Unfortunately, my son got caught up with the wrong group of kids over the last summer. It was not until the police officers brought him home that I learned of what he and his new group of friends were up to. I knew at that moment that I was going to need a lawyer to help me help him through the situation. My lawyer was so helpful in many ways. By the time we worked our way through the legal process, my son was able to walk away without any charges that could threaten his future. Visit my site to learn what can be done for a troubled teen to get him or her back on the right track.
If you've been charged with a crime, you have every right to a trial. However, if you exercise that right and lose, you could end up serving more time than if you had accepted a guilty plea. This is what criminal defense lawyers sometimes call the "trial tax." Here's what you should know.
In some cases, mandatory minimum sentencing is to blame.
Mandatory minimum sentences became popular as tools designed to impose severe prison terms for serious offenses. Many were directed at drug offenses, but they also exist for offenders who commit serial felonies, crimes involving guns, pornography, and some economic crimes.
Unfortunately, mandatory minimum sentencing laws take away the ability of judges and juries to impose what they feel is a proper sentence when mitigating circumstances are present.
In the case of a defendant who is charged with one or more crimes that could potentially result in a mandatory sentence, a prosecutor will often offer a reduced charge and reduced sentence in exchange for a guilty plea.
For example, imagine that a defendant is charged with three robberies using a gun that under the mandatory sentencing laws equal a 25-year prison term for each theft, or 75 years total. The prosecutor might offer to let the defendant plead guilty to a reduced charge with a 20-year sentence. For a guilty defendant where the evidence is strong, this might be a gift. Reject it, and the so-called "trial tax" can be astronomical.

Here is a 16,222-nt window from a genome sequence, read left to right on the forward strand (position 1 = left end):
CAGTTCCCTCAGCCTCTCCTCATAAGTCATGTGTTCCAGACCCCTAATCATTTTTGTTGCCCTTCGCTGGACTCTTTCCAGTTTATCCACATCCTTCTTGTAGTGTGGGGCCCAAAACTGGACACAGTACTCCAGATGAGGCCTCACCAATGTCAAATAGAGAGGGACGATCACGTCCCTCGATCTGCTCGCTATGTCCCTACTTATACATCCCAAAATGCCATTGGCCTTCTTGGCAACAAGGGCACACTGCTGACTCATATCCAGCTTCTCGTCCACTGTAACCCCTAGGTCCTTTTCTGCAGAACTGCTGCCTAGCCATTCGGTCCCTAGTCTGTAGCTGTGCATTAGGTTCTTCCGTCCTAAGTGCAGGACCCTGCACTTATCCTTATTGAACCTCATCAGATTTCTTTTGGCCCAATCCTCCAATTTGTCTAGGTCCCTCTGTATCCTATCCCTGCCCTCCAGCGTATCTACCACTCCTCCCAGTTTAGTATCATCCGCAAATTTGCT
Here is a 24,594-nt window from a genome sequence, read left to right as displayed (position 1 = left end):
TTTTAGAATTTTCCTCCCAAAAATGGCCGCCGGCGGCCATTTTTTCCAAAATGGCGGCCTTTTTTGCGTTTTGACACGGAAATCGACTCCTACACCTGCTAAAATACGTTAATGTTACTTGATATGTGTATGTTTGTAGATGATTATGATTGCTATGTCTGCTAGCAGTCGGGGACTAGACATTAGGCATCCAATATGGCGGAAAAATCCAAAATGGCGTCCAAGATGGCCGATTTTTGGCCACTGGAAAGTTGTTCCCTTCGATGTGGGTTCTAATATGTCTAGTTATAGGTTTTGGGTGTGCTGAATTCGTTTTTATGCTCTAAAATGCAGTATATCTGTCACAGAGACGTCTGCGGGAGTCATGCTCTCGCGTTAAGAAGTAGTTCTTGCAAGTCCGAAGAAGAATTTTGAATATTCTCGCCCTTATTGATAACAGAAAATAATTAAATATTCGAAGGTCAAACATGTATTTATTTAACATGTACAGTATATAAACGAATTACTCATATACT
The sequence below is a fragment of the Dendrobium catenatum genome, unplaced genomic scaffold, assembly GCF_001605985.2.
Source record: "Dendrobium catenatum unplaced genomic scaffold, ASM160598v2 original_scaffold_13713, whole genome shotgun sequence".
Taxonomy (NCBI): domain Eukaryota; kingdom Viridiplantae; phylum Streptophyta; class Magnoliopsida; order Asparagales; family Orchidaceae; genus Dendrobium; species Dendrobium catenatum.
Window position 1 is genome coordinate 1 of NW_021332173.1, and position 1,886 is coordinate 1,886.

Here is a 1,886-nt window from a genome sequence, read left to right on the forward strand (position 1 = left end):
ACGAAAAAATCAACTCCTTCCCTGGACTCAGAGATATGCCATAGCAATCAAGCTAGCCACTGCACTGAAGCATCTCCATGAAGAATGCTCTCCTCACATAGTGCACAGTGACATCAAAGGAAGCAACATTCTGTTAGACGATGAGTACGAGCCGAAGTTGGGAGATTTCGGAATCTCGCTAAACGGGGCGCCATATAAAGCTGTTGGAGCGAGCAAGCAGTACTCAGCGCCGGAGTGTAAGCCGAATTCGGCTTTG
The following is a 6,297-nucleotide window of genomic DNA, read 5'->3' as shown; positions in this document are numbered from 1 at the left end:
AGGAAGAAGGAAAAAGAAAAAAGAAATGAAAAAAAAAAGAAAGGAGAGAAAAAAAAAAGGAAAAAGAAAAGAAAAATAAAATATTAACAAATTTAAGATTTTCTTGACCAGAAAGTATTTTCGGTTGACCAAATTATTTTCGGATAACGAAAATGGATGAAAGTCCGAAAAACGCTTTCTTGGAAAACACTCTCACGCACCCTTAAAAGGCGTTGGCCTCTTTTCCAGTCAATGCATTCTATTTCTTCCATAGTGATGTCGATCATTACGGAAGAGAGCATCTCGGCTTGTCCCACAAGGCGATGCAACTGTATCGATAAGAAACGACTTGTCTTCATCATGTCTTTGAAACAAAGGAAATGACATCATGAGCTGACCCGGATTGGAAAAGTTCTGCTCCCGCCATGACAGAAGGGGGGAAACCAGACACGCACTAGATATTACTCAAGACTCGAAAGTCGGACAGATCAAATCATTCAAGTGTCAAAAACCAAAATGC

An innocent defendant, however, is placed in a very precarious position: if he or she accepts the deal, that's 20 years in prison for nothing. If, however, the defendant chooses to go to trial, he or she ultimately risks many more years in prison.
In other cases, it may just be prejudicial treatment.
There are also times where judges clearly resent it when a defendant asserts his or her constitutional right to a trial, and they express that resentment by imposing a harsher-than-necessary sentence.
Generally, that attitude is only openly expressed when there is extensive evidence of the defendant's guilt but the defendant still insists on a trial. In those cases, judges have been known to justify a more extreme sentence because the defendant put the state and the court through the process of a trial instead of admitting his or her obvious guilt and accepting a plea.
Less than 3%–6% of criminal cases go to trial, and the rest are resolved through plea bargains. However, if you're charged with a crime and you can't resolve your case through a plea, you should at least understand how going to trial could affect your sentence if you're convicted. Have a frank discussion with an attorney like Law Offices of Michael K. Tasker so that you understand all the potential risks and consequences of your decision before you move forward.Share